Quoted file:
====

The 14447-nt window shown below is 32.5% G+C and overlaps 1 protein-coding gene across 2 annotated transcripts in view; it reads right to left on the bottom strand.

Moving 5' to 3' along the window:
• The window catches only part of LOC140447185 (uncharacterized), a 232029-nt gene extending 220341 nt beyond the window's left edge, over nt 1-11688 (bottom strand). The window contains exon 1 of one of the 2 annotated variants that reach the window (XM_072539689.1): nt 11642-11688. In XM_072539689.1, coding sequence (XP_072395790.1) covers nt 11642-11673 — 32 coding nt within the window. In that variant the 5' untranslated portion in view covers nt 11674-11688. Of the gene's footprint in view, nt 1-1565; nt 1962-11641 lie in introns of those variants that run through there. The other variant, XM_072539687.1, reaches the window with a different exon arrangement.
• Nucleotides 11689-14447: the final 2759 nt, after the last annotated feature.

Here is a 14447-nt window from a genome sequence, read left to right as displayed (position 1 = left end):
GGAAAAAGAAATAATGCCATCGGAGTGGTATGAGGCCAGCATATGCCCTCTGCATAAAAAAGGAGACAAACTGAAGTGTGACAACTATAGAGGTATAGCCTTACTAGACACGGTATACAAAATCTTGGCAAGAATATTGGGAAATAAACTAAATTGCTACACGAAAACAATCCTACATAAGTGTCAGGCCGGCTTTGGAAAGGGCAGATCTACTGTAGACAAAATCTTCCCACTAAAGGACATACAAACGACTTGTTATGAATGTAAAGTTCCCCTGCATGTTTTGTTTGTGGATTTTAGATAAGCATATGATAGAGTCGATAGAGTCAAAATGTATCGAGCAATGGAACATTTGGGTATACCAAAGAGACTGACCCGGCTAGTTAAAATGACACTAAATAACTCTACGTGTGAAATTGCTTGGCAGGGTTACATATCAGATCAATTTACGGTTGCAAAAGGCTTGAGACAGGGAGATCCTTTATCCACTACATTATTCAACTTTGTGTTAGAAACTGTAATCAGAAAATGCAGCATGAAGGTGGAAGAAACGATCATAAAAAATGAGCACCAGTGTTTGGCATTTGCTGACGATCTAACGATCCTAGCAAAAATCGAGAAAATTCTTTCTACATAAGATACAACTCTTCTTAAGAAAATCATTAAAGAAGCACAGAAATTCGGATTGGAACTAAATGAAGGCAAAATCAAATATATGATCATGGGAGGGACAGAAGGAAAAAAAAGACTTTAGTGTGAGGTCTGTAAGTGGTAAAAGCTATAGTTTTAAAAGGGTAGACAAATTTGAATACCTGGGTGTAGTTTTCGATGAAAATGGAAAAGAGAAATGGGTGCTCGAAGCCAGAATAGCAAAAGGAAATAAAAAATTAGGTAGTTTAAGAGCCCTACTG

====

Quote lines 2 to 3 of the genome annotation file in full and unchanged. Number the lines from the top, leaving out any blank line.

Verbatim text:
Moving 5' to 3' along the window:
• The window catches only part of LOC140447185 (uncharacterized), a 232029-nt gene extending 220341 nt beyond the window's left edge, over nt 1-11688 (bottom strand). The window contains exon 1 of one of the 2 annotated variants that reach the window (XM_072539689.1): nt 11642-11688. In XM_072539689.1, coding sequence (XP_072395790.1) covers nt 11642-11673 — 32 coding nt within the window. In that variant the 5' untranslated portion in view covers nt 11674-11688. Of the gene's footprint in view, nt 1-1565; nt 1962-11641 lie in introns of those variants that run through there. The other variant, XM_072539687.1, reaches the window with a different exon arrangement.